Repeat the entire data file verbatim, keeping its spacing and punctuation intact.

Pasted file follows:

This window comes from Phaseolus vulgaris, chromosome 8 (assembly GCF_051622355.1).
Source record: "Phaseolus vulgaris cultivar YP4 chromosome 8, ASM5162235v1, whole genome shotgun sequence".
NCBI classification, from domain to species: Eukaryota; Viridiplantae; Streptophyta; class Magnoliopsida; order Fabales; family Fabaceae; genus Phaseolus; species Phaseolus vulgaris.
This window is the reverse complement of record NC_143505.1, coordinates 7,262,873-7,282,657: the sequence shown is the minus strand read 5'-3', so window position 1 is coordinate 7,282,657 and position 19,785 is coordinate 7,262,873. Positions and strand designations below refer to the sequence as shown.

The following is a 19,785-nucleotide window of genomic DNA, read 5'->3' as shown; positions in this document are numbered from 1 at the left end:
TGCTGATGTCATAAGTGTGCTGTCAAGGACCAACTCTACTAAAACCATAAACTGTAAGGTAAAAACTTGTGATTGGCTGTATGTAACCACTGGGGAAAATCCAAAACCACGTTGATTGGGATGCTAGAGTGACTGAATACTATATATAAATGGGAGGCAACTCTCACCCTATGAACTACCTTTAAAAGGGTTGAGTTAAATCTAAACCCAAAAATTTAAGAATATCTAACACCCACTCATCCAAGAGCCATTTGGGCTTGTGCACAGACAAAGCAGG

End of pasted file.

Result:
This window comes from Phaseolus vulgaris, chromosome 8 (assembly GCF_051622355.1).
Source record: "Phaseolus vulgaris cultivar YP4 chromosome 8, ASM5162235v1, whole genome shotgun sequence".
NCBI classification, from domain to species: Eukaryota; Viridiplantae; Streptophyta; class Magnoliopsida; order Fabales; family Fabaceae; genus Phaseolus; species Phaseolus vulgaris.
This window is the reverse complement of record NC_143505.1, coordinates 7,262,873-7,282,657: the sequence shown is the minus strand read 5'-3', so window position 1 is coordinate 7,282,657 and position 19,785 is coordinate 7,262,873. Positions and strand designations below refer to the sequence as shown.

The following is a 19,785-nucleotide window of genomic DNA, read 5'->3' as shown; positions in this document are numbered from 1 at the left end:
TGCTGATGTCATAAGTGTGCTGTCAAGGACCAACTCTACTAAAACCATAAACTGTAAGGTAAAAACTTGTGATTGGCTGTATGTAACCACTGGGGAAAATCCAAAACCACGTTGATTGGGATGCTAGAGTGACTGAATACTATATATAAATGGGAGGCAACTCTCACCCTATGAACTACCTTTAAAAGGGTTGAGTTAAATCTAAACCCAAAAATTTAAGAATATCTAACACCCACTCATCCAAGAGCCATTTGGGCTTGTGCACAGACAAAGCAGG